Posts

Poor Man's Jointer

Poor Man’s Jointer

A jointer is one of the most indispensable tools you can put in your hobby wood shop, not because it can perform a large variety of tasks but because it does one common task incredibly well: making the edge of a board straight. But what if you don’t have the money or space for a jointer, or just prefer to use your resources on a tool does more, or is at least more exciting? Or maybe you’re like me: I learn to appreciate these modern toys by doing things the hard way.

I call this project the Poor Man’s Jointer. Basically I made a crude fence for a hand plane that mimics the 90 degree fence of a jointer. There are products on the market that do the same thing, but a similar jig is so easy to make, I’m not sure why you’d buy one.

Making the Fence

First you’ll need a pretty substantially-sized hand plane. It doesn’t need to be expensive: I picked up my Stanley #32 Transitional plane at a yard sale for $10 and spent about the same amount cleaning it up. I did, however, buy a Veritas blade, but after sharpening the original that was definitely unnecessary.

(Note: I’m intentionally not providing measurements because your plane will, undoubtedly, be different from mine.)

To make the fence you’ll need some straight and square scraps about the same length as the body of your plane. The first piece should be the length of the plane and about three times the height. The second piece should be the same length, and the height of the first piece minus the height of the plane’s body. Screw them together such that three edges line up perfectly, leaving a gap to the top the same height as your plane.

Rest the plane on the inner strip and mark where the throat of the plane comes into contact with it. Notch out the fence in this area so that, when the plane iron descends, it descends into the open notch. The whole point of the smaller strip is to eliminate the edge of the plane’s sole where the blade cannot come into contact with the work piece. Now as the fence glides along the edge of the work piece, the plane iron will be able to hit the entire surface of the edge you’re trying to joint.

Finally, use a couple of C-clamps to hold the fence to your plane and you’re in business!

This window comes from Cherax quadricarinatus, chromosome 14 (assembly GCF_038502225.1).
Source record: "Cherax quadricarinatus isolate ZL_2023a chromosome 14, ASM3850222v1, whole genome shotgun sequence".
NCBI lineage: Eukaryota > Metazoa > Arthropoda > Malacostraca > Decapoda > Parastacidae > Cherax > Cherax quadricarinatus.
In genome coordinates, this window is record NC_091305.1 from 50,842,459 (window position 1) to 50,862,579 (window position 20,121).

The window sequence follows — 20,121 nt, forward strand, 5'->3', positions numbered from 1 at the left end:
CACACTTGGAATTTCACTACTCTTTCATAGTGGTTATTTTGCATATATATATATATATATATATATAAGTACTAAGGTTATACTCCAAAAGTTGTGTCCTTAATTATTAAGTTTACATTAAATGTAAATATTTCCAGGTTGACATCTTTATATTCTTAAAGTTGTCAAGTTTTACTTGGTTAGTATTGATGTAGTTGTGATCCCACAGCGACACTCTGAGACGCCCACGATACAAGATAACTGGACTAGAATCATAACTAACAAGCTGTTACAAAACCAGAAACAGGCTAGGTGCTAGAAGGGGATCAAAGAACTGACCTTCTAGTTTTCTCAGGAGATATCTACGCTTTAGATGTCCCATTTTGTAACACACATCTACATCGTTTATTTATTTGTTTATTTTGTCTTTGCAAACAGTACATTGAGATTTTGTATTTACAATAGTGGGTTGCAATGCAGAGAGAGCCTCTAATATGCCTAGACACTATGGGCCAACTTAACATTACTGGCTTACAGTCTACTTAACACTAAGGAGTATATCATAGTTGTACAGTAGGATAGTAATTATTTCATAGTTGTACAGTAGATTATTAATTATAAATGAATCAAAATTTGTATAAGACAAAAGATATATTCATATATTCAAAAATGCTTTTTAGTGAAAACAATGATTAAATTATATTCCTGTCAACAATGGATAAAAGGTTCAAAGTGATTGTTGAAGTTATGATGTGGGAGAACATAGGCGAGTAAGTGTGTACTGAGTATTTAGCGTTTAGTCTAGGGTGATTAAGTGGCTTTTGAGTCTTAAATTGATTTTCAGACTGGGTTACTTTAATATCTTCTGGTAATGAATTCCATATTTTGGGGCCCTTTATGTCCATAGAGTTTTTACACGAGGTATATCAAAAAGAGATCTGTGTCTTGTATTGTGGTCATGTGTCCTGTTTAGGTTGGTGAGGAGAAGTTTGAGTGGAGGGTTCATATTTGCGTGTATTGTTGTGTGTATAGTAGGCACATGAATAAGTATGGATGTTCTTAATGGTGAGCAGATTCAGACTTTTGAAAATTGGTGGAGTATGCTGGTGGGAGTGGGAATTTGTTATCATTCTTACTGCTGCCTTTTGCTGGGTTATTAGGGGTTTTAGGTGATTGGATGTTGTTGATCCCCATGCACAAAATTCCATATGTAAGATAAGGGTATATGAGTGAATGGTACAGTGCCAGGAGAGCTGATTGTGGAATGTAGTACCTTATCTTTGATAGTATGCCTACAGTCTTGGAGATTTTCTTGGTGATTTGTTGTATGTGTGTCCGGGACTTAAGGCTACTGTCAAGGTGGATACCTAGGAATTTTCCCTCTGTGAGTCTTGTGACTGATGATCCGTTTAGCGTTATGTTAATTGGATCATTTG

My New Fence Gate

After months of having zero desire to spend time in my wood shop due to the weather I finally had a few days to complete a project I’ve had in mind for months: a new gate for the fence around my yard.  My dog isn’t thrilled that he can no longer agitate the neighbors at will, but I’m as happy as can be.

Materials

I made my gate out of stuff I had sitting around.  The frames are made of 2 x 4 and the slats are made from some leftover fence material.  I’d like to stress at this point that Lowe’s 2 x 4 stock sucks.  Their lumber is just too warped for something like this.  I bought my lumber at Mifflinburg Lumber and Building Supply. Their prices are competitive and their lumber always seems to much straighter than what the bigger stores offer.

The fence that I cannibalized for the center slats was similar to this one.

Preparing Stock

The first thing I did was cut everything to length, then planes and jointed all of the pieces. As a beginner in woodworking I can’t stress enough how much easier your tools will work and much simpler calculations and assembly becomes when you take the take to ensure that your material is actually square.

I decided to put a decorative edge on the frame using one of the bits from my MLCS 8377 15-Piece Router Bit Set.

Assembly

My original plan was to finally make use of my Dewalt Biscuit Joiner to assemble the frame.  I put two biscuits in each corner to stiffen up the miter joints, after the fact I decided that a couple of screws might be necessary.  I put a single 2″ exterior screw in each corner and hid the holes with plugs made from dowel rod.

The slats were an interesting problem. Each slat overlaps the one beside it by about 1/4″, which left about 2″ of open space in the groove cut into the frame.  This was going to result in water pooling in that area which would destroy the bottom of the gate in no time at all.  I decided to solve the problem by gluing in filler-strips.

The four pieces of hardware that hold the board used to “lock” the gate are simply 10″ strips of pine 1 x 3 glued to 2″ of 1 x 3 and fastened to the gate with stainless steel hardware.

Finish

For the finish I ended up using stuff I already had on hand: Minwax Early American Wood Stain and exterior polyurethane. The hardware is all stainless steel.  I’d like to paint it black and I do have some touch-up to finish on the gate where I removed the old hinges, but overall I’m really please with the way this turned out.